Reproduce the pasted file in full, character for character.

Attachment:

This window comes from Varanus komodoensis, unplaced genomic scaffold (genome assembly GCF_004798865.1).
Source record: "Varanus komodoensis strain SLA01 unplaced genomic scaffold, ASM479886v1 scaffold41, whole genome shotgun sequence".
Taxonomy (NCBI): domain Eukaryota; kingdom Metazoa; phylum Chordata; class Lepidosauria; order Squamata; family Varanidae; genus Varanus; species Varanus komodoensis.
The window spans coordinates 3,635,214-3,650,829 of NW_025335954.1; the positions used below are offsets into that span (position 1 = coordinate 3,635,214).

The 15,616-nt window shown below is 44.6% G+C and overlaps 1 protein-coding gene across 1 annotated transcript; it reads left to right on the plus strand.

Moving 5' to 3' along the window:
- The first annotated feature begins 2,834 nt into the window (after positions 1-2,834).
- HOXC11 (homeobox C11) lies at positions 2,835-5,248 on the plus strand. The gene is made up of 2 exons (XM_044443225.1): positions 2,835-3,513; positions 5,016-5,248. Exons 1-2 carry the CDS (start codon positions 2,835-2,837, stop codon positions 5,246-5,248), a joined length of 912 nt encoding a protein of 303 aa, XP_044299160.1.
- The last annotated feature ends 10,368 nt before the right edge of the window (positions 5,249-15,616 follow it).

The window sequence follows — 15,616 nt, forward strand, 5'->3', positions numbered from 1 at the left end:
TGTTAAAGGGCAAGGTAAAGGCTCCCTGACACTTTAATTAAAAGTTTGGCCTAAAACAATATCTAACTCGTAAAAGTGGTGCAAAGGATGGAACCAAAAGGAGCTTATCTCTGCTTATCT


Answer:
This window comes from Varanus komodoensis, unplaced genomic scaffold (genome assembly GCF_004798865.1).
Source record: "Varanus komodoensis strain SLA01 unplaced genomic scaffold, ASM479886v1 scaffold41, whole genome shotgun sequence".
Taxonomy (NCBI): domain Eukaryota; kingdom Metazoa; phylum Chordata; class Lepidosauria; order Squamata; family Varanidae; genus Varanus; species Varanus komodoensis.
The window spans coordinates 3,635,214-3,650,829 of NW_025335954.1; the positions used below are offsets into that span (position 1 = coordinate 3,635,214).

The 15,616-nt window shown below is 44.6% G+C and overlaps 1 protein-coding gene across 1 annotated transcript; it reads left to right on the plus strand.

Moving 5' to 3' along the window:
- The first annotated feature begins 2,834 nt into the window (after positions 1-2,834).
- HOXC11 (homeobox C11) lies at positions 2,835-5,248 on the plus strand. The gene is made up of 2 exons (XM_044443225.1): positions 2,835-3,513; positions 5,016-5,248. Exons 1-2 carry the CDS (start codon positions 2,835-2,837, stop codon positions 5,246-5,248), a joined length of 912 nt encoding a protein of 303 aa, XP_044299160.1.
- The last annotated feature ends 10,368 nt before the right edge of the window (positions 5,249-15,616 follow it).

The window sequence follows — 15,616 nt, forward strand, 5'->3', positions numbered from 1 at the left end:
TGTTAAAGGGCAAGGTAAAGGCTCCCTGACACTTTAATTAAAAGTTTGGCCTAAAACAATATCTAACTCGTAAAAGTGGTGCAAAGGATGGAACCAAAAGGAGCTTATCTCTGCTTATCT